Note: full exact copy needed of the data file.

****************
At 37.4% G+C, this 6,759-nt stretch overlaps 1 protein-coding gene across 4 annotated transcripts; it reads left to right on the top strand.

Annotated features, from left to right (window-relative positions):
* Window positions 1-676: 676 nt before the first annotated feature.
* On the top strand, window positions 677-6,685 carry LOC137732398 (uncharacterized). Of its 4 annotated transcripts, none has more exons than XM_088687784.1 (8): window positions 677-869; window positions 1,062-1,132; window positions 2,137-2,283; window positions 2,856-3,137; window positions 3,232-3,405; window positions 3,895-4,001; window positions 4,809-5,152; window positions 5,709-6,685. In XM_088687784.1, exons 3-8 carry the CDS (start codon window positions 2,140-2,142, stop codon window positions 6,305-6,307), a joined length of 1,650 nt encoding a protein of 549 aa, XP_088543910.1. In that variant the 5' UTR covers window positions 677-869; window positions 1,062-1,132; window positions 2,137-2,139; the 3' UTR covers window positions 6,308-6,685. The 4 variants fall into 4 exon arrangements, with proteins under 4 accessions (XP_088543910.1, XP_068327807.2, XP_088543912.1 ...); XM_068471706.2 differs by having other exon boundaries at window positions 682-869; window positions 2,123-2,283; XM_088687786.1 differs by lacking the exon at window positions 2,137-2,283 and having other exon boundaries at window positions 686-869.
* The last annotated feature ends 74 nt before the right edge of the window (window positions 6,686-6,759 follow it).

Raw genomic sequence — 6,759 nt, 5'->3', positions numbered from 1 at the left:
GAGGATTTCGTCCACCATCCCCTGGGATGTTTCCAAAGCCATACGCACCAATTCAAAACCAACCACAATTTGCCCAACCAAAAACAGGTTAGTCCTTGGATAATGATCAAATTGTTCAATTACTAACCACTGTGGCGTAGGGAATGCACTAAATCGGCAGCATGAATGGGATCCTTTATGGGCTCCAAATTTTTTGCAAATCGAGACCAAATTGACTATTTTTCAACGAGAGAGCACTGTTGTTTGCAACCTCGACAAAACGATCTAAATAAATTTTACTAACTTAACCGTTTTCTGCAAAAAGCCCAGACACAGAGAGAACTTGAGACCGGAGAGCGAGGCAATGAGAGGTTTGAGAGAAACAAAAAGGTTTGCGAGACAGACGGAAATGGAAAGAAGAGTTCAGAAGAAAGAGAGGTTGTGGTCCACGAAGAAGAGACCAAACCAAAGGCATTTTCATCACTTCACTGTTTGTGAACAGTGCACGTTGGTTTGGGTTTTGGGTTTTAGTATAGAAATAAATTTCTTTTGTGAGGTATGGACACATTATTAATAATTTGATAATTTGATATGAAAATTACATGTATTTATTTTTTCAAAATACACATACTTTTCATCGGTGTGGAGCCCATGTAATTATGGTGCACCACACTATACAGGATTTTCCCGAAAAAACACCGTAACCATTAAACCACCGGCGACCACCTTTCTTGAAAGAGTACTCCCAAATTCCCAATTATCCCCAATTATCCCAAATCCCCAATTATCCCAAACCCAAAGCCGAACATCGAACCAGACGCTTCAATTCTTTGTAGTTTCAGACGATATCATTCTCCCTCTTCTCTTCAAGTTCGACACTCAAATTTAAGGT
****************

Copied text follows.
At 37.4% G+C, this 6,759-nt stretch overlaps 1 protein-coding gene across 4 annotated transcripts; it reads left to right on the top strand.

Annotated features, from left to right (window-relative positions):
* Window positions 1-676: 676 nt before the first annotated feature.
* On the top strand, window positions 677-6,685 carry LOC137732398 (uncharacterized). Of its 4 annotated transcripts, none has more exons than XM_088687784.1 (8): window positions 677-869; window positions 1,062-1,132; window positions 2,137-2,283; window positions 2,856-3,137; window positions 3,232-3,405; window positions 3,895-4,001; window positions 4,809-5,152; window positions 5,709-6,685. In XM_088687784.1, exons 3-8 carry the CDS (start codon window positions 2,140-2,142, stop codon window positions 6,305-6,307), a joined length of 1,650 nt encoding a protein of 549 aa, XP_088543910.1. In that variant the 5' UTR covers window positions 677-869; window positions 1,062-1,132; window positions 2,137-2,139; the 3' UTR covers window positions 6,308-6,685. The 4 variants fall into 4 exon arrangements, with proteins under 4 accessions (XP_088543910.1, XP_068327807.2, XP_088543912.1 ...); XM_068471706.2 differs by having other exon boundaries at window positions 682-869; window positions 2,123-2,283; XM_088687786.1 differs by lacking the exon at window positions 2,137-2,283 and having other exon boundaries at window positions 686-869.
* The last annotated feature ends 74 nt before the right edge of the window (window positions 6,686-6,759 follow it).

Raw genomic sequence — 6,759 nt, 5'->3', positions numbered from 1 at the left:
GAGGATTTCGTCCACCATCCCCTGGGATGTTTCCAAAGCCATACGCACCAATTCAAAACCAACCACAATTTGCCCAACCAAAAACAGGTTAGTCCTTGGATAATGATCAAATTGTTCAATTACTAACCACTGTGGCGTAGGGAATGCACTAAATCGGCAGCATGAATGGGATCCTTTATGGGCTCCAAATTTTTTGCAAATCGAGACCAAATTGACTATTTTTCAACGAGAGAGCACTGTTGTTTGCAACCTCGACAAAACGATCTAAATAAATTTTACTAACTTAACCGTTTTCTGCAAAAAGCCCAGACACAGAGAGAACTTGAGACCGGAGAGCGAGGCAATGAGAGGTTTGAGAGAAACAAAAAGGTTTGCGAGACAGACGGAAATGGAAAGAAGAGTTCAGAAGAAAGAGAGGTTGTGGTCCACGAAGAAGAGACCAAACCAAAGGCATTTTCATCACTTCACTGTTTGTGAACAGTGCACGTTGGTTTGGGTTTTGGGTTTTAGTATAGAAATAAATTTCTTTTGTGAGGTATGGACACATTATTAATAATTTGATAATTTGATATGAAAATTACATGTATTTATTTTTTCAAAATACACATACTTTTCATCGGTGTGGAGCCCATGTAATTATGGTGCACCACACTATACAGGATTTTCCCGAAAAAACACCGTAACCATTAAACCACCGGCGACCACCTTTCTTGAAAGAGTACTCCCAAATTCCCAATTATCCCCAATTATCCCAAATCCCCAATTATCCCAAACCCAAAGCCGAACATCGAACCAGACGCTTCAATTCTTTGTAGTTTCAGACGATATCATTCTCCCTCTTCTCTTCAAGTTCGACACTCAAATTTAAGGT